As we assemble in L.A. or the World Funding Summit (#WFSLA) it starts to dawn that, with just about every bank on the planet creating its own version of a blockchain lab this will lead to the best of times… or to the worst of times.
It’s only a matter of time before money is truly online. The big question is who will ‘own’ it?
Will it be public or private?
Most people seem oblivious to the fact that globally, privately owned banks own the financial infrastructure and create credit. They trust that governments are in control. They’re not. That’s why 10 years on we are still recovering from the biggest financial crash the world has ever known.
The current financial system is a network of toll-roads where a fee (or ‘rent’) is extracted by the owner at every juncture. Most of this is hidden from view. What is not is that banks and bankers have their fingers in the till centrally and no longer have any compunction about milking it (ie. us) for all it’s worth to bolster their salaries and bonuses.
They are the incumbents and the status quo suits them. However, it’s never enough.
Disruption is coming – whether they like it or not. And with it opportunity.
The question is no longer whether blockchain-based money and finance will disrupt the financial system – it’s when, how and what will be the upshot.
Will the infrastructure be owned by and operated for us all, the public or will it be owned by the banks? If it is controlled by the banks then history tells us for whom it will be operated and who will benefit.
But it is no guide to what a feral baking system could and would do given that much power – and trust me it’s unprecedented.
Ask anyone alive today in Greece how bad it can be when a foreign power, in their case the EU, assumes control of your monetary system. Or take a look at Zimbabwe over the last three decades. This would be far worse – and it will be global by default.
Ask yourself can the banks, working together, outsmart and outrun governments and regulators – or use them as tools – when they put their minds to it, are sufficiently motivated? How much luck have the U.S. and UK governments had in reining them in since 2008? Ask Vince Cable, who tried.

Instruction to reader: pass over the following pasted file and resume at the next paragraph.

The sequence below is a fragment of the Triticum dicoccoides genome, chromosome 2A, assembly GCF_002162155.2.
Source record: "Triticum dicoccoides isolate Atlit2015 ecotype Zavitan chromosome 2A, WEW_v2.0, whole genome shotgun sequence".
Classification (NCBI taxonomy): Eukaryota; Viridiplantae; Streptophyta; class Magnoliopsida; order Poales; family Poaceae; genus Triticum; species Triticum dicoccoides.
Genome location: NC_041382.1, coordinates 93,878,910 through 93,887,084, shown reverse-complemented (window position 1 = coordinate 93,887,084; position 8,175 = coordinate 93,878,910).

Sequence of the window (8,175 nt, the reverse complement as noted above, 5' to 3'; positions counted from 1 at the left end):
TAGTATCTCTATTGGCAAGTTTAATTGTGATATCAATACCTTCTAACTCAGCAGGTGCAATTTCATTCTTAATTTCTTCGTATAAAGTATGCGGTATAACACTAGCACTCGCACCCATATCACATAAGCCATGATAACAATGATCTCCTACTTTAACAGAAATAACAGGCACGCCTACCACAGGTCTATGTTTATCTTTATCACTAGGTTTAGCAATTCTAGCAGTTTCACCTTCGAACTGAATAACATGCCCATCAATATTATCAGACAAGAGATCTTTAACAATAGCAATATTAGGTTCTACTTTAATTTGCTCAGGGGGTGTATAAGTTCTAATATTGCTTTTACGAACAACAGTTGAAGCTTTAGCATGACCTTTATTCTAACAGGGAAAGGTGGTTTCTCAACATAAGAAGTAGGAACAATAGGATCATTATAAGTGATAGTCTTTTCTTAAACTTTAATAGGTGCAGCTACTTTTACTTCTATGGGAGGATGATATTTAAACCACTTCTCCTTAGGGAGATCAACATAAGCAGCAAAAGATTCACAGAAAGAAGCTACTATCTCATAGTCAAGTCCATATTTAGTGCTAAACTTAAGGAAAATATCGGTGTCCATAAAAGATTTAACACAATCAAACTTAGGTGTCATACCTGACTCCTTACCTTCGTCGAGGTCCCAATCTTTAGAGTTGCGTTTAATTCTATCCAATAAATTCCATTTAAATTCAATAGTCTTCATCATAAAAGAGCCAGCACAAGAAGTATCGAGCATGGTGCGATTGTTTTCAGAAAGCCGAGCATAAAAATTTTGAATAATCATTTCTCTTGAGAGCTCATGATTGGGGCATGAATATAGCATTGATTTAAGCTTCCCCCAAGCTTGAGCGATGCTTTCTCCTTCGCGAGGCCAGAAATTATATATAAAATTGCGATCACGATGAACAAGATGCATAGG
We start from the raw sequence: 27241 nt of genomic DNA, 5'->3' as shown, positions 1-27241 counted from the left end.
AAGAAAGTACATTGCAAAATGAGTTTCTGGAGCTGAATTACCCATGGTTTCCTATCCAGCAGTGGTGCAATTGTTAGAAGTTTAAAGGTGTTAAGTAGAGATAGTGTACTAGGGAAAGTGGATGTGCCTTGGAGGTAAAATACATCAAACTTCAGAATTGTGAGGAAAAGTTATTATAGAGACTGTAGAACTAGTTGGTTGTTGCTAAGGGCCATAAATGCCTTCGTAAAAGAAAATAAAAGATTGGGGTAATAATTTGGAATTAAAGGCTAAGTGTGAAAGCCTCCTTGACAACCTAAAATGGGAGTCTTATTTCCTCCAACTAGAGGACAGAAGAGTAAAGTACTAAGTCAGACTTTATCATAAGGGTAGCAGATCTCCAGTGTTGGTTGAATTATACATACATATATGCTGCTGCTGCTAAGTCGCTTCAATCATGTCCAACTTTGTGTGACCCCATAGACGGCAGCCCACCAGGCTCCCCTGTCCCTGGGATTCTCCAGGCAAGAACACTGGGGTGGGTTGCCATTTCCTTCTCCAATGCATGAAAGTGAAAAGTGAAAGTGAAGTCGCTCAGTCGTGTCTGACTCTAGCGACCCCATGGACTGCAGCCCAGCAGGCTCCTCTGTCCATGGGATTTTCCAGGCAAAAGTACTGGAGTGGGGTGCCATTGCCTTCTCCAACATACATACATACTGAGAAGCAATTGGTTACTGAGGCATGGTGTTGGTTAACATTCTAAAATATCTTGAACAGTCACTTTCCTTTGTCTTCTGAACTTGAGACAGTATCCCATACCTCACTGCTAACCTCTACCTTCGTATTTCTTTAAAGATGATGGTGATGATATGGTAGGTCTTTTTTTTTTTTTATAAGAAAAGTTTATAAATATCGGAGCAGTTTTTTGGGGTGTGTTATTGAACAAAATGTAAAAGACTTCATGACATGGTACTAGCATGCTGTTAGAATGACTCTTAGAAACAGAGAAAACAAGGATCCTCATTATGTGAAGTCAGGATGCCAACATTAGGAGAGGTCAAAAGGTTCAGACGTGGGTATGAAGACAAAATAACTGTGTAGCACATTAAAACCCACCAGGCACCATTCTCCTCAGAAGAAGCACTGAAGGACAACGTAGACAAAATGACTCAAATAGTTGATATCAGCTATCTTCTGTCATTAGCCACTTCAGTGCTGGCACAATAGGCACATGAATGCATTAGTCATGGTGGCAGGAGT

Should governments own, and govern, the money/monetary system of the future? China thinks so – and they probably can, short term at least.
In the ‘free world’ shouldn’t they be owned and run for the benefit of us all? As the public infrastructure most people, wrongly, assume the current system is?
BitCoin is open and free. It effectively provides public infrastructure. As free and open as the internet. It is far from inevitable that BitCoin (or it’s progeny/forks) will be ‘it’ Same goes for Ethereum and many others.
What we can say with certainty is that if the one percent, and especially the banks and financial behemoths find an opportunity to take control either at a national or global level, they will see it as their birthright to do so. They will just call it modern capitalism.
What it will mean for our children and grandchildren – and probably most of us as this is all moving at 10x the speed of the internet ‘bubble’ (that delivered us all into an internet age) is a new dark age.
Because if we win this battle for openness the potential is for Golden Age of unprecedented equality. if we lose it the likelihood is a mirror image of that, something much worse than we’ve ever experienced.
This is at least as important as net neutrality and the openness of the Internet. More so in fact, as it goes to the nature of the monetary system.
If we think governments, banks and the corporate world have too much control and exact too much in rents and fees now this could be as nothing if they get their way in a world of blockchain-based toll-roads – which is the most likely outcome if we are not successful in countering this imminent threat.
The answer is not regulation but debate – and democratic scrutiny.
We need to come together. The debate and to act. To ensure that future belongs to us, to our children and grandchildren.